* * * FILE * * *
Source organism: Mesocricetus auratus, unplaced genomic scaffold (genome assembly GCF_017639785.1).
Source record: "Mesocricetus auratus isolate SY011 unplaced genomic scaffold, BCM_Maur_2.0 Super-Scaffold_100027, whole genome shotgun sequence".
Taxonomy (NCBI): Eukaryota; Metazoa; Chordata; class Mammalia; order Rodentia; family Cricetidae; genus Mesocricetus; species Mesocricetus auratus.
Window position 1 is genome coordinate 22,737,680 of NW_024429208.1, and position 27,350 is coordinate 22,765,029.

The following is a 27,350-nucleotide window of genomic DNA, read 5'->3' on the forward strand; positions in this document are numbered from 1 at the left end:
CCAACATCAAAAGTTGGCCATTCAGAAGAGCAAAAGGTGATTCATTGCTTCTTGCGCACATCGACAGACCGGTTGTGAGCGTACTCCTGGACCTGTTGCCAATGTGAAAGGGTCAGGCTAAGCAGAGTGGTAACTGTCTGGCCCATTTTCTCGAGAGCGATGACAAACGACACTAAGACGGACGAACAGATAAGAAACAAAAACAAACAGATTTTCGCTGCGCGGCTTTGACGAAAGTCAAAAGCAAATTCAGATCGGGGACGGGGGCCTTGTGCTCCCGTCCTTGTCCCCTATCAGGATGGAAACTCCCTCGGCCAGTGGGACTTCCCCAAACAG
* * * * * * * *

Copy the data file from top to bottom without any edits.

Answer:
Source organism: Mesocricetus auratus, unplaced genomic scaffold (genome assembly GCF_017639785.1).
Source record: "Mesocricetus auratus isolate SY011 unplaced genomic scaffold, BCM_Maur_2.0 Super-Scaffold_100027, whole genome shotgun sequence".
Taxonomy (NCBI): Eukaryota; Metazoa; Chordata; class Mammalia; order Rodentia; family Cricetidae; genus Mesocricetus; species Mesocricetus auratus.
Window position 1 is genome coordinate 22,737,680 of NW_024429208.1, and position 27,350 is coordinate 22,765,029.

The following is a 27,350-nucleotide window of genomic DNA, read 5'->3' on the forward strand; positions in this document are numbered from 1 at the left end:
CCAACATCAAAAGTTGGCCATTCAGAAGAGCAAAAGGTGATTCATTGCTTCTTGCGCACATCGACAGACCGGTTGTGAGCGTACTCCTGGACCTGTTGCCAATGTGAAAGGGTCAGGCTAAGCAGAGTGGTAACTGTCTGGCCCATTTTCTCGAGAGCGATGACAAACGACACTAAGACGGACGAACAGATAAGAAACAAAAACAAACAGATTTTCGCTGCGCGGCTTTGACGAAAGTCAAAAGCAAATTCAGATCGGGGACGGGGGCCTTGTGCTCCCGTCCTTGTCCCCTATCAGGATGGAAACTCCCTCGGCCAGTGGGACTTCCCCAAACAG